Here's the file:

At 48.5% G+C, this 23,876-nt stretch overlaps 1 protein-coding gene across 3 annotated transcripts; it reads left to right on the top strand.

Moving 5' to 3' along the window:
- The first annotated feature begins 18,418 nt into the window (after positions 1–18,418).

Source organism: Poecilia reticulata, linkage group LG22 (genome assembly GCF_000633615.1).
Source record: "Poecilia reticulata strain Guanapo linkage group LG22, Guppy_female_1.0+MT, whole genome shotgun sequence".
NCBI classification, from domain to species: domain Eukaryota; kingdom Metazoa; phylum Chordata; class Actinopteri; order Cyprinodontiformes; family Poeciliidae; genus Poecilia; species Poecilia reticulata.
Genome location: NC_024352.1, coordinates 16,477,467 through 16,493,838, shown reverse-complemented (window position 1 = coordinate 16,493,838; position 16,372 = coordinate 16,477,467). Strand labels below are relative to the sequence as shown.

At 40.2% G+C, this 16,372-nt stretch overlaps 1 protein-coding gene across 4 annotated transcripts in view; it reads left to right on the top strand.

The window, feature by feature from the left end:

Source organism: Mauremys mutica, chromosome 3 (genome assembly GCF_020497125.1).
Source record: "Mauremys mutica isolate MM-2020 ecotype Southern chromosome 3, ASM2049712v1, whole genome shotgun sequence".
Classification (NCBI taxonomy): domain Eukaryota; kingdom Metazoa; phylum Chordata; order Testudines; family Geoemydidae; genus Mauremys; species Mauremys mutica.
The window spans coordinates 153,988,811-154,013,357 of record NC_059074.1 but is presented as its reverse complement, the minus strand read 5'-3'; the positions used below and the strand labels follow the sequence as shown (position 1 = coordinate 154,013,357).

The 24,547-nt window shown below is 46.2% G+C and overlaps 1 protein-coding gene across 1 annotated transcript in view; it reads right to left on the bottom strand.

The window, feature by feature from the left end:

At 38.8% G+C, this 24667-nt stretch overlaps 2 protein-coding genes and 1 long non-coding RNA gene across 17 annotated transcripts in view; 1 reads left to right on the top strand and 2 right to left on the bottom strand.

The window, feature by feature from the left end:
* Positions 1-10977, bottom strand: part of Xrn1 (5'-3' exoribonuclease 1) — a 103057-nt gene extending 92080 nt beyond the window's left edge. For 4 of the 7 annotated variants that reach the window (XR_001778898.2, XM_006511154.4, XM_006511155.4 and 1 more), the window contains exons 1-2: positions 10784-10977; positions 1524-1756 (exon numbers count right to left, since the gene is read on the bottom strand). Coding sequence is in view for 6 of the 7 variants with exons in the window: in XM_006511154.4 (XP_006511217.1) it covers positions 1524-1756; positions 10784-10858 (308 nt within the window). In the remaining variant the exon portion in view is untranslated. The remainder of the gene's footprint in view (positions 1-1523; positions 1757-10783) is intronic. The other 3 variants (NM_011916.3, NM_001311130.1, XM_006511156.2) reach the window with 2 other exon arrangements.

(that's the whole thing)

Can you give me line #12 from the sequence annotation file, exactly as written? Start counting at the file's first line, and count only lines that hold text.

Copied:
Classification (NCBI taxonomy): domain Eukaryota; kingdom Metazoa; phylum Chordata; order Testudines; family Geoemydidae; genus Mauremys; species Mauremys mutica.